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Credit: Kylie Cooper

On Feb. 15, Provost Wendell Pritchett and Executive Vice President Craig Carnaroli announced that as part of the University’s Second Year Experience (SYE) program, second-year students will now be required to opt into on-campus dining plans. They also introduced a new dining plan, which will provide approximately 10 swipes per week, as a result of discussions with student focus groups. With this recent initiative, Penn has taken one step forward but many steps back. Under the guise of varying our options and taking measures that are in our best interests, the University is continually acting as a nanny state, unilaterally making decisions on behalf of the student body with no forewarning.

Since the inception of the SYE program in 2018, which extended the requirement for on-campus housing to second-year students starting with the Class of 2024, Penn has cited “community” as the grounds for most of its controversial decisions. Some first-year students had told the University that finding accommodations for second-year housing was a “major source of stress and anxiety.” In spite of avid concerns voiced by students from low-income backgrounds and those involved in Greek life, Undergraduate Assembly representatives told The Daily Pennsylvanian that the administration was already dead set on carrying out this change and was open only to suggestions regarding implementation. 

Nearly three years later, Penn is making yet another veiled attempt to force an expensive requirement upon us by reaffirming its mission to “strengthen community.” With this dining initiative, the University is overstating not only the unifying potential of on-campus dining but also the necessity to pay $3,996 for a marginally stronger community. Within their first few months at college, most students develop strong ties to others through shared classes, clubs, and Greek life. Even with the looming threat of COVID-19 this semester, we are continuing to find ample opportunities to meet new people and enter the embrace of various student groups, in part due to Penn’s intrinsically robust student culture. Any attempt to further unite people from a diverse array of backgrounds is indeed laudable, but coercing all second-year students to pay thousands of dollars for what most could have done anyway is laughable.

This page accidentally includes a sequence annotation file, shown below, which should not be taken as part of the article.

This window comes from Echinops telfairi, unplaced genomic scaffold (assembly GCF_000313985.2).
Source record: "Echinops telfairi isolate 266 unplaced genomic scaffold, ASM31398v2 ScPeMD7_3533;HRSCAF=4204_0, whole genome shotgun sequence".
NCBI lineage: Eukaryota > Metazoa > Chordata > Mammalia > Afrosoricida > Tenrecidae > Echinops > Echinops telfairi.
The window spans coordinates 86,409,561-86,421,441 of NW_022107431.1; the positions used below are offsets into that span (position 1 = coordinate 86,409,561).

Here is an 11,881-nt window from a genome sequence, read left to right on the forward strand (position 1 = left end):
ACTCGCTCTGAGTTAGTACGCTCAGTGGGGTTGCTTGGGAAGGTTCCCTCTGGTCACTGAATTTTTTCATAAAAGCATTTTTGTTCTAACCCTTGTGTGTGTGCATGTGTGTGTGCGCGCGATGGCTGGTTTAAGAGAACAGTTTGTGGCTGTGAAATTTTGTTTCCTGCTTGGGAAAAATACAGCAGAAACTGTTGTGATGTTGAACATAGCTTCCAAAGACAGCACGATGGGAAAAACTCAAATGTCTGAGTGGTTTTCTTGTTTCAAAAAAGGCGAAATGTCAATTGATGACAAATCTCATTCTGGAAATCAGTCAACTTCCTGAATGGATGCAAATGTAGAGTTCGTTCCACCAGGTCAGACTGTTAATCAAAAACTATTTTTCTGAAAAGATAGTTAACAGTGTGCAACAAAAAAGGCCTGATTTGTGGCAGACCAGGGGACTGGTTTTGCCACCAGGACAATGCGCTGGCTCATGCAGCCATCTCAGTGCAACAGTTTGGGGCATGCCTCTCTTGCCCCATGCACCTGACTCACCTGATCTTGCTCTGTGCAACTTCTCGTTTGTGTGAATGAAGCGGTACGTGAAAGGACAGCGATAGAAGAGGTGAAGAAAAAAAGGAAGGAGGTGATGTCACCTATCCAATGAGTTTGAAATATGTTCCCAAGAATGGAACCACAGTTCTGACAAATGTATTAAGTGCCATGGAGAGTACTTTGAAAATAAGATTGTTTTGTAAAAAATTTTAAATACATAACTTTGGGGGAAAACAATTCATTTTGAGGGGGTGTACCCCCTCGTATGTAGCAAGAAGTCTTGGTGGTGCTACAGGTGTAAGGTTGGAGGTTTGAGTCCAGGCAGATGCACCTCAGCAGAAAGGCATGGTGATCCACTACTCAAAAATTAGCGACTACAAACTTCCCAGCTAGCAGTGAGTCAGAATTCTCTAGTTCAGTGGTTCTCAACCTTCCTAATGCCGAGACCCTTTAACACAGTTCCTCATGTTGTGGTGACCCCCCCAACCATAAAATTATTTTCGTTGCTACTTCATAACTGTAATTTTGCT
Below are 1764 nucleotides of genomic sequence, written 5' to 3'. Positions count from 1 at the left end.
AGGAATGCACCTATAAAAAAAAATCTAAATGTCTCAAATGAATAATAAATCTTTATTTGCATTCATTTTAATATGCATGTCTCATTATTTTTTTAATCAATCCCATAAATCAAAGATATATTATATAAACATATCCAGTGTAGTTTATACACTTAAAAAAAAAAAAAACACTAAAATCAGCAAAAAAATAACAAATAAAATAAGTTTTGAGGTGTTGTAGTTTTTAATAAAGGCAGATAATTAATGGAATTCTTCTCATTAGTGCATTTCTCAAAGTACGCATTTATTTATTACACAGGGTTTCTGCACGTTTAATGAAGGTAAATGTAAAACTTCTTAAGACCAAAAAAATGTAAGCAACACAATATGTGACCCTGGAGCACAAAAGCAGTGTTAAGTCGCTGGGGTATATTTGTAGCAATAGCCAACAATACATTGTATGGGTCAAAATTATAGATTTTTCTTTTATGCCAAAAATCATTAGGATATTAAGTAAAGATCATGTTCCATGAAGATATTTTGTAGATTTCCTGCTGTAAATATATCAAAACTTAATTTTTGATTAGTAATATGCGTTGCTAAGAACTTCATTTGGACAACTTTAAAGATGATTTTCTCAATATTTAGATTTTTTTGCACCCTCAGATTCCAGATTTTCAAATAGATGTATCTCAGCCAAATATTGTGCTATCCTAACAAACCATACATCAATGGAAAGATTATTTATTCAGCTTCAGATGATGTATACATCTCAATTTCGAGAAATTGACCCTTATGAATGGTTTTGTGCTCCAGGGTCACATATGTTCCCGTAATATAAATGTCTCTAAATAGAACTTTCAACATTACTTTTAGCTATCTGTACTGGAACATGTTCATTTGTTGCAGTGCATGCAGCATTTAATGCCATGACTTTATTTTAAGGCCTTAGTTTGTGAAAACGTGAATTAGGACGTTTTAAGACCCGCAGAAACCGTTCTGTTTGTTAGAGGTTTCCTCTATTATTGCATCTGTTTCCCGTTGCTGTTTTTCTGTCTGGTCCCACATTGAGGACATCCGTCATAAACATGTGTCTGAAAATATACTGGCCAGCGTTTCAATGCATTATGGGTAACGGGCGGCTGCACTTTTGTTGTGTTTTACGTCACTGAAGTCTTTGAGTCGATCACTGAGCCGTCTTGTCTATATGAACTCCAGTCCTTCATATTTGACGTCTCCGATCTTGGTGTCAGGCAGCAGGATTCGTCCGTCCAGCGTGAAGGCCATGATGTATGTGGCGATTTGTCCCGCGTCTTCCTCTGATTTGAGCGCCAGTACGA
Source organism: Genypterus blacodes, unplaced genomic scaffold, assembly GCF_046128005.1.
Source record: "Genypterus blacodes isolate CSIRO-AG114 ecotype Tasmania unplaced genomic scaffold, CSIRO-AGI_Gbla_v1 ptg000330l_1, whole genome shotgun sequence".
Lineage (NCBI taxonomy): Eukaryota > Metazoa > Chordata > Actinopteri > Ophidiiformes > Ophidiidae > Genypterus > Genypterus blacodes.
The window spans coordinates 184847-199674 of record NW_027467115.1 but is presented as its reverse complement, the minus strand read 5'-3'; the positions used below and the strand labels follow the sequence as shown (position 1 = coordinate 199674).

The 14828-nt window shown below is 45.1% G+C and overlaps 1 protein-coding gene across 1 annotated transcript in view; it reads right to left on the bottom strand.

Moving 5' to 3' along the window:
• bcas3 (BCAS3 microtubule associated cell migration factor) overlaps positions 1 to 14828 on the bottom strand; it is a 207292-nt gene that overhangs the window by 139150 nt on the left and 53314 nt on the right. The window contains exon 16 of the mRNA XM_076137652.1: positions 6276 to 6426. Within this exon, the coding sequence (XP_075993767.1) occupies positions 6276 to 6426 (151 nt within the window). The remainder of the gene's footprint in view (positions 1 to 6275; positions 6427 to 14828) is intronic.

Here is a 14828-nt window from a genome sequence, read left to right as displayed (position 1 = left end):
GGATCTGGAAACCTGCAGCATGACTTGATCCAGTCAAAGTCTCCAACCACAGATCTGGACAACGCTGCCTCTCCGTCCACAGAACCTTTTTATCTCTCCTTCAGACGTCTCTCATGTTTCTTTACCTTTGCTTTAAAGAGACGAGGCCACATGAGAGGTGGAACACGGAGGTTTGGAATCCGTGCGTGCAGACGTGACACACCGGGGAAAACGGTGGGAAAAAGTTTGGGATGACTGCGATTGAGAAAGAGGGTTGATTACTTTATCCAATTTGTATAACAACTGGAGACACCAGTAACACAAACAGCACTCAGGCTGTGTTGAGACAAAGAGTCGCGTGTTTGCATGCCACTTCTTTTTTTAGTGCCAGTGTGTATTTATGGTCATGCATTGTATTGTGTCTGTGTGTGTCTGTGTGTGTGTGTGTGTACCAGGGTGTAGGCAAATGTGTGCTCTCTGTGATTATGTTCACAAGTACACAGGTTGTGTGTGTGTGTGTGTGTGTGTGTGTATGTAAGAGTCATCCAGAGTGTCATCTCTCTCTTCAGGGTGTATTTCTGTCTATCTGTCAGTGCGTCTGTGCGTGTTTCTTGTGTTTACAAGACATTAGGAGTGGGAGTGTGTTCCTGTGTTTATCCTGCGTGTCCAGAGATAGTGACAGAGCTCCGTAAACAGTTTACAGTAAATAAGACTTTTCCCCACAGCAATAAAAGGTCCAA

Given that community-building is not an adequate reason, not to mention that food insecurity could be addressed without mandating sophomores purchase dining plans, it is only natural for us to assume that Penn is doing this to satisfy insufficient demand for University services. If so, there are various alternatives to address this deficit other than incrementally imposing costly SYE initiatives upon sophomores. For one, the University enjoys an endowment of over $14 billion as of June 2020, and Penn President Amy Gutmann, who did not take a pandemic-induced pay cut, is still among the highest paid Ivy League presidents. More notably, the University could also naturally increase demand by simply improving the appeal of on-campus dining: The plans could be more affordable, and the food could be more varied and enticing. A friend of mine, for example, has generally been dissatisfied with the vegan options provided at each dining hall, picking only the fruit with each visit. As such, a natural question arises: For my vegan friend and others that are generally discontent with the quality of dining hall food, why is the University so intent on forcing them to nevertheless purchase dining plans? 

It may be worth noting that regardless of this recent change, I, along with many classmates, likely would have paid as a sophomore for a dining plan. I frankly find the food satisfactory and would not like to eat out for every meal. My point, however, is that there is no reason to take away the ability to choose. For those who own a kitchen, are from low-income backgrounds, or otherwise need other lifestyle accommodations, they should not be prevented from resolving their extenuating circumstances as they see fit. Unfortunately, repeating past mistakes, the administration again decided to announce an SYE initiative after setting everything in stone. Only time will tell whether the University can eventually reform its culture of weak communication.

ANDY YOON is a first year in the College and Wharton from Seoul, South Korea. His email address is